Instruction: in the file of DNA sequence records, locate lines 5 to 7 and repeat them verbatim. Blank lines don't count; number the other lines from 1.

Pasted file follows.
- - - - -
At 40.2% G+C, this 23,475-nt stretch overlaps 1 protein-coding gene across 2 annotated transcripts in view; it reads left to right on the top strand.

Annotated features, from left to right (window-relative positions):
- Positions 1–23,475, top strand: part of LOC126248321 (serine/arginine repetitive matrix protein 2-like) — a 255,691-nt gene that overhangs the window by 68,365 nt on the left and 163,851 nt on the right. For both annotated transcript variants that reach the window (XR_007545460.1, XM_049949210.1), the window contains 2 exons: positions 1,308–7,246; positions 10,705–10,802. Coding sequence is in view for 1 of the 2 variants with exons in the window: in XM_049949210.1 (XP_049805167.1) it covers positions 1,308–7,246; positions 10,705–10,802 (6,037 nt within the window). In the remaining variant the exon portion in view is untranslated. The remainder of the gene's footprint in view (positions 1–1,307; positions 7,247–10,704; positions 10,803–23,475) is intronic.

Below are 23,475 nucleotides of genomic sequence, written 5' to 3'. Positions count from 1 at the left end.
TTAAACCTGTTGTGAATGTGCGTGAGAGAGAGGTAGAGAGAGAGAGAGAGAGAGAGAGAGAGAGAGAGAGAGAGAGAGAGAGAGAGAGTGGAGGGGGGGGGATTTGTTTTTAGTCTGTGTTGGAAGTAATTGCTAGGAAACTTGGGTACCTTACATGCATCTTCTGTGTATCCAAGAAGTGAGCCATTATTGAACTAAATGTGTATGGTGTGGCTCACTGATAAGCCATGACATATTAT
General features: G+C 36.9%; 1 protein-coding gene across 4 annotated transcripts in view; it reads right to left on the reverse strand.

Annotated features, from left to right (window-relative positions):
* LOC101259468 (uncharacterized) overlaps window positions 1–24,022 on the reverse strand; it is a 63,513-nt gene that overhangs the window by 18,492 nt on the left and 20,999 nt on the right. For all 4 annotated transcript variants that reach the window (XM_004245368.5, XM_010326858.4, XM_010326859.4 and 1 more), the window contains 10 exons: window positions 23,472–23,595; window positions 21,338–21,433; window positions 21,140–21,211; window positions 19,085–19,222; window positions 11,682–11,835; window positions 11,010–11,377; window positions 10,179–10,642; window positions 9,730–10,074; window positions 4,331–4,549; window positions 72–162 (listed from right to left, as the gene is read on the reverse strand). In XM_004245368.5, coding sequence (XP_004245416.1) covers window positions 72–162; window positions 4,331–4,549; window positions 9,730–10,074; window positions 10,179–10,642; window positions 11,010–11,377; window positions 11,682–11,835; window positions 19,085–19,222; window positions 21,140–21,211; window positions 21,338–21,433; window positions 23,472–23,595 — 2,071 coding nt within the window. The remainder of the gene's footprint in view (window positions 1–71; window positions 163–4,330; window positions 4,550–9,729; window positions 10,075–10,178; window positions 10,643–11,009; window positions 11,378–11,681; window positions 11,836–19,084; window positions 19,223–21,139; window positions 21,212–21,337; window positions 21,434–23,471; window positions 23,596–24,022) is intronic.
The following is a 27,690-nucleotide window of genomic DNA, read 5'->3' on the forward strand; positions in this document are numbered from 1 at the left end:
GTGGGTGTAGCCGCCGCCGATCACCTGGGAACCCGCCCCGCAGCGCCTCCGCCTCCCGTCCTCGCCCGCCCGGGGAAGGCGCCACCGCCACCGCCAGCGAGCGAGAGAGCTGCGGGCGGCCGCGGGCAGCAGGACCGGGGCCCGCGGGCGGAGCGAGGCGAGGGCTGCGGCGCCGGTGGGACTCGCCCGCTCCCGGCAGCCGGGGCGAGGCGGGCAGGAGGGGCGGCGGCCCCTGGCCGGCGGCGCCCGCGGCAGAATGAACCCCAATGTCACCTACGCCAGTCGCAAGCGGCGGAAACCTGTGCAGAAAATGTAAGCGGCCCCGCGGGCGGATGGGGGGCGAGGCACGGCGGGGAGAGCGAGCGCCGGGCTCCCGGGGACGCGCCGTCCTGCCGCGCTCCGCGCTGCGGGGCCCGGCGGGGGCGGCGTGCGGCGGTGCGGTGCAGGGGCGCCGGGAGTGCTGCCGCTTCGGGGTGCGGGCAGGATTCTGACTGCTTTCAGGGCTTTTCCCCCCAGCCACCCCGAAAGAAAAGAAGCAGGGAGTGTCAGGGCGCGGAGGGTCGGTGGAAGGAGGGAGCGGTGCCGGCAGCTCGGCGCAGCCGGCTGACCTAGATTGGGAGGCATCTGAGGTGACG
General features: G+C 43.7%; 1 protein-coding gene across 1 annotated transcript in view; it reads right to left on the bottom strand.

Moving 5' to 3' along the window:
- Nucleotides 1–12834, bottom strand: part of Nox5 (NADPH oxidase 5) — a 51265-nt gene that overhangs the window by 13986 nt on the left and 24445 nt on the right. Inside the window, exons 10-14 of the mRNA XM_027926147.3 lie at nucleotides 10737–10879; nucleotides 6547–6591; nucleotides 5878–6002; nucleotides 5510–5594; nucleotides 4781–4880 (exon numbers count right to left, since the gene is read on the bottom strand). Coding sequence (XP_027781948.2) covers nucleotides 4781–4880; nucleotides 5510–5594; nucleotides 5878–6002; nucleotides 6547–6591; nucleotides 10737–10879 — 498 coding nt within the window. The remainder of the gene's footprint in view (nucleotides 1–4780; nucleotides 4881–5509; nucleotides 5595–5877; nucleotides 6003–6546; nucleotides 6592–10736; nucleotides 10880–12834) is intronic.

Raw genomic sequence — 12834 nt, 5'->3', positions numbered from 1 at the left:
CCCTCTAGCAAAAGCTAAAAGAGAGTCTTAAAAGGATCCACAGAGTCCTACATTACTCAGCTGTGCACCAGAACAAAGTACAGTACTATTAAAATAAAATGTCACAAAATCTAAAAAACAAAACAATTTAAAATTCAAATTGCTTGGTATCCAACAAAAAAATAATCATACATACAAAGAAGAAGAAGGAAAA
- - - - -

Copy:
TTAAACCTGTTGTGAATGTGCGTGAGAGAGAGGTAGAGAGAGAGAGAGAGAGAGAGAGAGAGAGAGAGAGAGAGAGAGAGAGAGAGAGTGGAGGGGGGGGGATTTGTTTTTAGTCTGTGTTGGAAGTAATTGCTAGGAAACTTGGGTACCTTACATGCATCTTCTGTGTATCCAAGAAGTGAGCCATTATTGAACTAAATGTGTATGGTGTGGCTCACTGATAAGCCATGACATATTAT
General features: G+C 36.9%; 1 protein-coding gene across 4 annotated transcripts in view; it reads right to left on the reverse strand.

Annotated features, from left to right (window-relative positions):